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All.

	Me Clupa.  Visible Path, a social networking site, has Stan Wasserman
as it's chief scientist, who is one of the most influential network
analysts.  Spoke was doing it, I had heard they had pulled back on it,
but Stan informs me that they are still doing it.   Stan also said that
he knows that some of the other sites are doing SNA.   So my "as far as
I know" was not far enough, and I dropped bits because I knew of Stan's
work.

	Even the Economist calls databases of relations between email addresses
and profiles "social networks."  Most people have only heard the term in
that context.  It is in indication that we have work to do to get out
the word about what we do and what is possible.

-Don
> *****  To join INSNA, visit http://www.insna.org  *****
> 
> Nick,
> 
> 	I have long discussions with the founder of LinkedIn about social
> networks.  He does NOT do any social network analysis and as far as I
> know, none of the "social networking" sites do.  He is a very nice guy
> with a advanced degree in philosophy.
> 
> 	I don't blame business for the term being usurped.  Lot's of things
> have multiple meanings.  I sometimes get frustrated because I have to
> reexplain what I mean over and over; but I get frustrated with some in
> the social network community as well because I find their interests too
> narrow.  For instance, the type of segmentary opposition you mention is
> widely discussed in the network literature.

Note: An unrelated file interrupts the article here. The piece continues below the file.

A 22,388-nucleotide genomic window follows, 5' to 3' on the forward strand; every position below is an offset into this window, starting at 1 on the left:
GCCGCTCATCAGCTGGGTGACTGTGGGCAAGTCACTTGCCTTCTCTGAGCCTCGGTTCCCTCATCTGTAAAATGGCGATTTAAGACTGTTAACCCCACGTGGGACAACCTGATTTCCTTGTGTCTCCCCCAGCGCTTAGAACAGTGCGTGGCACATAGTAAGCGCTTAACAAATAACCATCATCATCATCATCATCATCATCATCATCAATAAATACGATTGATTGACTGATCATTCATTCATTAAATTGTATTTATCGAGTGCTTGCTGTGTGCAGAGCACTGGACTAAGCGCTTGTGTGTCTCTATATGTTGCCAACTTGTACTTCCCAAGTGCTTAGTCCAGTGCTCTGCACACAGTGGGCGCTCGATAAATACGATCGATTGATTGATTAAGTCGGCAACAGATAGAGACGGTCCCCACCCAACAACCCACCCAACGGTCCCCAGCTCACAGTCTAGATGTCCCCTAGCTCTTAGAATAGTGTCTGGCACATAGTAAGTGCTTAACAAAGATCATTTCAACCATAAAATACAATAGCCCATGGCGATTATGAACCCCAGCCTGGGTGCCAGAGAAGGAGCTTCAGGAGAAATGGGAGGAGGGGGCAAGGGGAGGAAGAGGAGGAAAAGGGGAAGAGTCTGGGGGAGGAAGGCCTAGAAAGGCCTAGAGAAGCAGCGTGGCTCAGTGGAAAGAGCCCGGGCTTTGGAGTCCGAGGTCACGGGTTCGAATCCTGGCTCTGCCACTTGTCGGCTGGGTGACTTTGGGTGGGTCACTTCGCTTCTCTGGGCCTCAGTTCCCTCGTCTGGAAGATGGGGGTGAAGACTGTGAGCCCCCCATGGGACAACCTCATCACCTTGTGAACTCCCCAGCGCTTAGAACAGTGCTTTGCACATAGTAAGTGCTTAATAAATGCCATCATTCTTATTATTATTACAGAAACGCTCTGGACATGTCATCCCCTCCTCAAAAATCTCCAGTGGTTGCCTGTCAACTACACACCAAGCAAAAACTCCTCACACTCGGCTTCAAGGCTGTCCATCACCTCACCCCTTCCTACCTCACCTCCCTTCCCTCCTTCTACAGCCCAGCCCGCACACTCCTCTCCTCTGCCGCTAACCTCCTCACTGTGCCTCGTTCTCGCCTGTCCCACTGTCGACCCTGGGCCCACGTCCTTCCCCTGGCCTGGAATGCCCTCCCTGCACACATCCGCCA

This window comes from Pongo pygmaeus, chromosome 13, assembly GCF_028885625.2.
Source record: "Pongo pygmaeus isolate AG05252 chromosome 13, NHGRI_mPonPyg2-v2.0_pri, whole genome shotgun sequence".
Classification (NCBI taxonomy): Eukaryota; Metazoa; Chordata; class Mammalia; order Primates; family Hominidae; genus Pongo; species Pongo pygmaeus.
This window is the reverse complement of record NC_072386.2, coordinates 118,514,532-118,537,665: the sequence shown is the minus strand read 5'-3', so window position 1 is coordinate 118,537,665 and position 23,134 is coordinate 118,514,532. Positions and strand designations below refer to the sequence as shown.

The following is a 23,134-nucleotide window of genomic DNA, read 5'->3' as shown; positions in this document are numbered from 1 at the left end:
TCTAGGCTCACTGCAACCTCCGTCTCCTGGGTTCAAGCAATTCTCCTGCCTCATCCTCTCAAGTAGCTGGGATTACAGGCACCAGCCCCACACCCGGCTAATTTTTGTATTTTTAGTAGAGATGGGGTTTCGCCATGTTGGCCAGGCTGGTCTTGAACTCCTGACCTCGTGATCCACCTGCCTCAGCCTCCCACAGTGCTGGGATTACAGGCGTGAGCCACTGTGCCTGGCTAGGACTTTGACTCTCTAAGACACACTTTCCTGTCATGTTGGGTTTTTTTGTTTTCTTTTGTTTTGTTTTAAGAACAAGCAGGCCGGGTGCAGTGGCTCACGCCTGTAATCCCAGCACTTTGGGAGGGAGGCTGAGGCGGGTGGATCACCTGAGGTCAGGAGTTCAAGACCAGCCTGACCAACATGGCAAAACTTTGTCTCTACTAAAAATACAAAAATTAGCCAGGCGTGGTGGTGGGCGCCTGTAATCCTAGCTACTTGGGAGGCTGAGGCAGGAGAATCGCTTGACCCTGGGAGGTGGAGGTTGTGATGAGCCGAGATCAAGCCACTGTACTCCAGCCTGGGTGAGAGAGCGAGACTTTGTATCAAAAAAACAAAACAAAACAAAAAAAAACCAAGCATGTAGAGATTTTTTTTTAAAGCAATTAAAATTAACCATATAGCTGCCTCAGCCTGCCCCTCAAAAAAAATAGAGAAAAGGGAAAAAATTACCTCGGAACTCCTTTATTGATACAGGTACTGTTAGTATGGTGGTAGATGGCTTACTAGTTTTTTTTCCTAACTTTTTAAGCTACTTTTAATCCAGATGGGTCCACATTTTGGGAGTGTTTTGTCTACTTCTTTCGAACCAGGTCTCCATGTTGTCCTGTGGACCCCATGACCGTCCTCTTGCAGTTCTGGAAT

> 
> 	It is not what I would consider to be network thinking to define groups
> by attributes.  It seems to me that once you have labeled a group
> "stupid and short sighted" it becomes something it reasonable to safely
> ignore.  You would not drill down to find gems like FAS Research, a
> business dedicated to using network analysis to help the world function
> better and much loved contributors to INSNA.
> 
> 	If you think about it, you have answered your own questions.
> 
> -Don
> 
> 	
>> *****  To join INSNA, visit http://www.insna.org  *****
>>
>> On 10/7/06, Moses Boudourides <[log in to unmask]> wrote:
>>> *****  To join INSNA, visit http://www.insna.org  *****
>>>
>>> I'm just wondering: is this a mere naiveté or why do people around
>>> business tend to  identify social networks with gimmicks like MySpace?
>>> What do they see that sociologists cannot understand?  Your cues will
>>> be appreciated.
>>>
>>> --Moses
>>>
>>> [snip long articles]
>> What sickens me is that the focus of these business-perspective
>> articles is how these sites are a new way to make money by profiling
>> users or using network effects. This perspective can never work! It is
>> precisely this perspective of exploitation that people naturally
>> resist, and the very same network effects will quickly clamp down on
>> any such perceived threat. Perhaps it will create success in some
>> early cases when it's still cool, like alternate-reality-games which
>> are just now getting to be recognized the critical amount of people
>> who will make it not novel enough to work anymore, but that doesn't
>> work in general. Stupid, short-sighted business people.
>> (p.s.: something like Snakes on a Plane will always work because the
>> reason it was popular was because the intanetz caught on to the silly
>> title and soon after the fact that the creators were going to deliver
>> exactly what was expected from the title, and especially that Samuel L
>> Jackson was "cool" and accepted as a sort of honourary member of the
>> intanetz, if that makes any sort of sense at all)
>>
>> I think that perhaps if business people associate
>> MySpace=={blogs+music+video+shiny icons+customization+profiles}==$$
>> it's because all they read are stupid uninformed articles like these.
>> But I don't know enough business people personally to say if that's
>> true or not.
>>
>> Here's a sociological question for someone to study, then: what's the
>> difference in attitude between {business,math,arts,nonacademic}-types,
>> and why?
>>
>>
>> -Nick
>>
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> 
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